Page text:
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The Democrat’s Disease

BUCHAREST: “Paris,” Protestant King Henri of Navarre quipped before ascending the throne of Catholic France, “is worth a mass.” Is EU membership worth the life of Romania’s democratic parties, perhaps its infant democracy? That question will be on the lips of many of Romania’s reformers and democrats when going to the polls next week for general and presidential elections.

Baroness Emma Nicholson, the European Parliament’s special envoy to Romania, has warned that unless Romania’s next government speeds the pace of reform - particularly privatization of big state companies - hopes of joining the EU will collapse. But our ruling center/right government is massively unpopular precisely because it tried to meet EU demands. This unpopularity opened the way for a return to the presidency of Ion Iliescu, the Ceausescu-era apparatchik who ruled Romania during the first, wasted years of our postcommunist transition.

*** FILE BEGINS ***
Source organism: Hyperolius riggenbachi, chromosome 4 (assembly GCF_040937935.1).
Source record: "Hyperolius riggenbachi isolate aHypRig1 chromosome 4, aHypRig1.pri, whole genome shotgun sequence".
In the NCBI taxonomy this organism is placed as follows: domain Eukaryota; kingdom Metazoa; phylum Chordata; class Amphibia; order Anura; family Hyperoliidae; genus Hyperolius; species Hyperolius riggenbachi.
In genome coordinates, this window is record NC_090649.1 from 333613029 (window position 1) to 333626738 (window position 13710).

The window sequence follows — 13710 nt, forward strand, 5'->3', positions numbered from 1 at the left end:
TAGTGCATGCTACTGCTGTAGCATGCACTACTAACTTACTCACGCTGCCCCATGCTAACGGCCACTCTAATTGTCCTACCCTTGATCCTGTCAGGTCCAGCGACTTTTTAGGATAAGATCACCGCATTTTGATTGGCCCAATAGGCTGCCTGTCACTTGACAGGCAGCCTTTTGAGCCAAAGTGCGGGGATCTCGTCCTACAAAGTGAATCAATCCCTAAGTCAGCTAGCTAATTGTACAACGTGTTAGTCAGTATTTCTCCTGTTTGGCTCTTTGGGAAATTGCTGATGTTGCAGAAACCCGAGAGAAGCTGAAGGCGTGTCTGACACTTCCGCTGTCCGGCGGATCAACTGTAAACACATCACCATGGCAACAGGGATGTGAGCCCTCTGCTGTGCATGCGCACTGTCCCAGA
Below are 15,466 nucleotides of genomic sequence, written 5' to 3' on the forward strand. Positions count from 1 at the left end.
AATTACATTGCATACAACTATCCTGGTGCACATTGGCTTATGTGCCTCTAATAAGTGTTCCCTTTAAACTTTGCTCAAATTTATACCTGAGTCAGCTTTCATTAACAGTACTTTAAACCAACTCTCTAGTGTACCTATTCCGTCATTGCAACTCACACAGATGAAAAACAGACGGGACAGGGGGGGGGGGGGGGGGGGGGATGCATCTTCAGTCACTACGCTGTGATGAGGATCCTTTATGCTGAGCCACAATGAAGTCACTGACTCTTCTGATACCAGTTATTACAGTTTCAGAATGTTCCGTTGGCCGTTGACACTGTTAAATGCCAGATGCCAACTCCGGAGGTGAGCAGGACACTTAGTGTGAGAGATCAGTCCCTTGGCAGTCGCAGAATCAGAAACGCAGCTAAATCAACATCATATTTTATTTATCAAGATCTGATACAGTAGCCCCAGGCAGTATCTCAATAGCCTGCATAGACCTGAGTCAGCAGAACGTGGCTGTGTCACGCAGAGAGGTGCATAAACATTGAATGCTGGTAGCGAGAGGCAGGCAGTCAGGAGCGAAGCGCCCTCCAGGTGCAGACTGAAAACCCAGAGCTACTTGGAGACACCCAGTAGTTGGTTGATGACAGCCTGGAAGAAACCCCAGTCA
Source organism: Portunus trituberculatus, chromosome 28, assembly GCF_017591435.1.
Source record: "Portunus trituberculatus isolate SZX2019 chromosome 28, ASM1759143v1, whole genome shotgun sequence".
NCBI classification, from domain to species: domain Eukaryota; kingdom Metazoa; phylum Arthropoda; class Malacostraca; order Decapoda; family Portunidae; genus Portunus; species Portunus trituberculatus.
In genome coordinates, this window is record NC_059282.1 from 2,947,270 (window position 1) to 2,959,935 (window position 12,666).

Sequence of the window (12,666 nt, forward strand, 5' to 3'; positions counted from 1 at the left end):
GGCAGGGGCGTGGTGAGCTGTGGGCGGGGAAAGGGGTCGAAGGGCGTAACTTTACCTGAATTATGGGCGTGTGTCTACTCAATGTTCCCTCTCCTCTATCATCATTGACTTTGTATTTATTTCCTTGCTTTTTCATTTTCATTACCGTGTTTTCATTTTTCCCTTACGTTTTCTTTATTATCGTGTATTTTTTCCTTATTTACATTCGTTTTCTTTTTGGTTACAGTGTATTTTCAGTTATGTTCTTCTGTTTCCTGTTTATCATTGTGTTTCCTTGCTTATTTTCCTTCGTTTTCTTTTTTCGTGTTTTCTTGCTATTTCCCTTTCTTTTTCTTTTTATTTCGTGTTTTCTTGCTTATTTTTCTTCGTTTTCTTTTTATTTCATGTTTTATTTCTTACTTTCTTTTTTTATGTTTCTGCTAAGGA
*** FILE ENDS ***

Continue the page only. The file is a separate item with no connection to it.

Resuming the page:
Iliescu’s first term were years that the locusts ate: reform lagged behind most Central European countries, corruption flourished, rabid nationalists barked, the government called in loyalist thugs from the mines to beat up people who protested. Four years ago, on a high tide of hope, a center/right coalition and a new “democratic” president - Emil Constantinescu - took power, surprisingly defeating Iliescu and his party.

Constantinescu’s government promised to close the gap between Romania and other postcommunist countries bidding to join the EU. It promised to clean up corruption and our banks. Believing Jacques Chirac would deliver on his pledges of support, it promised NATO membership. It promised that, by 2000, people would be better off. None of this happened and Romanians feel betrayed. They are now prepared to heed Iliescu’s siren song that the future can be found only by going back to the past. Are they right? Was Constantinescu’s presidency a total failure?